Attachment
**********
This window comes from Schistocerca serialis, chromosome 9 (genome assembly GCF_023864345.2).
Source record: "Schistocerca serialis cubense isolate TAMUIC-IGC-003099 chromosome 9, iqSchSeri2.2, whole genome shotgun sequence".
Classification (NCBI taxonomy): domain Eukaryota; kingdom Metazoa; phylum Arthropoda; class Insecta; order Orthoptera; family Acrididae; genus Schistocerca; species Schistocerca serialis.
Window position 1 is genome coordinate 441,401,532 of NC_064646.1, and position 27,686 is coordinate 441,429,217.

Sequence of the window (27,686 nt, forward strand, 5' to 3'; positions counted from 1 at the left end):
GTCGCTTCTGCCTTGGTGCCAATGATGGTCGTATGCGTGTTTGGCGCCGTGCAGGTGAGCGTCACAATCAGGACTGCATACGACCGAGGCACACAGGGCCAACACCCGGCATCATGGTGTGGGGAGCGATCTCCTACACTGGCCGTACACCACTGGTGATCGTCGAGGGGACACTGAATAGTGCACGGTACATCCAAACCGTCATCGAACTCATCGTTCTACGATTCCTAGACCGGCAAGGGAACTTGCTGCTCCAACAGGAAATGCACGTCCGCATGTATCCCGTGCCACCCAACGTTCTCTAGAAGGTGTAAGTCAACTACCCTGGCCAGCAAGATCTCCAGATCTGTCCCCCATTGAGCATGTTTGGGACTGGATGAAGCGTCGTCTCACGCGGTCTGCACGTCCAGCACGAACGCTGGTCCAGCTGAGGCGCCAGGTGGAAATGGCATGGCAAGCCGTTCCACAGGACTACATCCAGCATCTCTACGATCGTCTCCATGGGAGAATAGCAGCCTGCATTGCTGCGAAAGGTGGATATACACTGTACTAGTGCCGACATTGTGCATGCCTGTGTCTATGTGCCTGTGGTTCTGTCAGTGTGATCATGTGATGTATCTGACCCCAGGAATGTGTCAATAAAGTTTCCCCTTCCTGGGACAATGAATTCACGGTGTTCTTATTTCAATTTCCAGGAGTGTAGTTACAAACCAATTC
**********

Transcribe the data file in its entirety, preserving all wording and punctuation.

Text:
This window comes from Schistocerca serialis, chromosome 9 (genome assembly GCF_023864345.2).
Source record: "Schistocerca serialis cubense isolate TAMUIC-IGC-003099 chromosome 9, iqSchSeri2.2, whole genome shotgun sequence".
Classification (NCBI taxonomy): domain Eukaryota; kingdom Metazoa; phylum Arthropoda; class Insecta; order Orthoptera; family Acrididae; genus Schistocerca; species Schistocerca serialis.
Window position 1 is genome coordinate 441,401,532 of NC_064646.1, and position 27,686 is coordinate 441,429,217.

Sequence of the window (27,686 nt, forward strand, 5' to 3'; positions counted from 1 at the left end):
GTCGCTTCTGCCTTGGTGCCAATGATGGTCGTATGCGTGTTTGGCGCCGTGCAGGTGAGCGTCACAATCAGGACTGCATACGACCGAGGCACACAGGGCCAACACCCGGCATCATGGTGTGGGGAGCGATCTCCTACACTGGCCGTACACCACTGGTGATCGTCGAGGGGACACTGAATAGTGCACGGTACATCCAAACCGTCATCGAACTCATCGTTCTACGATTCCTAGACCGGCAAGGGAACTTGCTGCTCCAACAGGAAATGCACGTCCGCATGTATCCCGTGCCACCCAACGTTCTCTAGAAGGTGTAAGTCAACTACCCTGGCCAGCAAGATCTCCAGATCTGTCCCCCATTGAGCATGTTTGGGACTGGATGAAGCGTCGTCTCACGCGGTCTGCACGTCCAGCACGAACGCTGGTCCAGCTGAGGCGCCAGGTGGAAATGGCATGGCAAGCCGTTCCACAGGACTACATCCAGCATCTCTACGATCGTCTCCATGGGAGAATAGCAGCCTGCATTGCTGCGAAAGGTGGATATACACTGTACTAGTGCCGACATTGTGCATGCCTGTGTCTATGTGCCTGTGGTTCTGTCAGTGTGATCATGTGATGTATCTGACCCCAGGAATGTGTCAATAAAGTTTCCCCTTCCTGGGACAATGAATTCACGGTGTTCTTATTTCAATTTCCAGGAGTGTAGTTACAAACCAATTC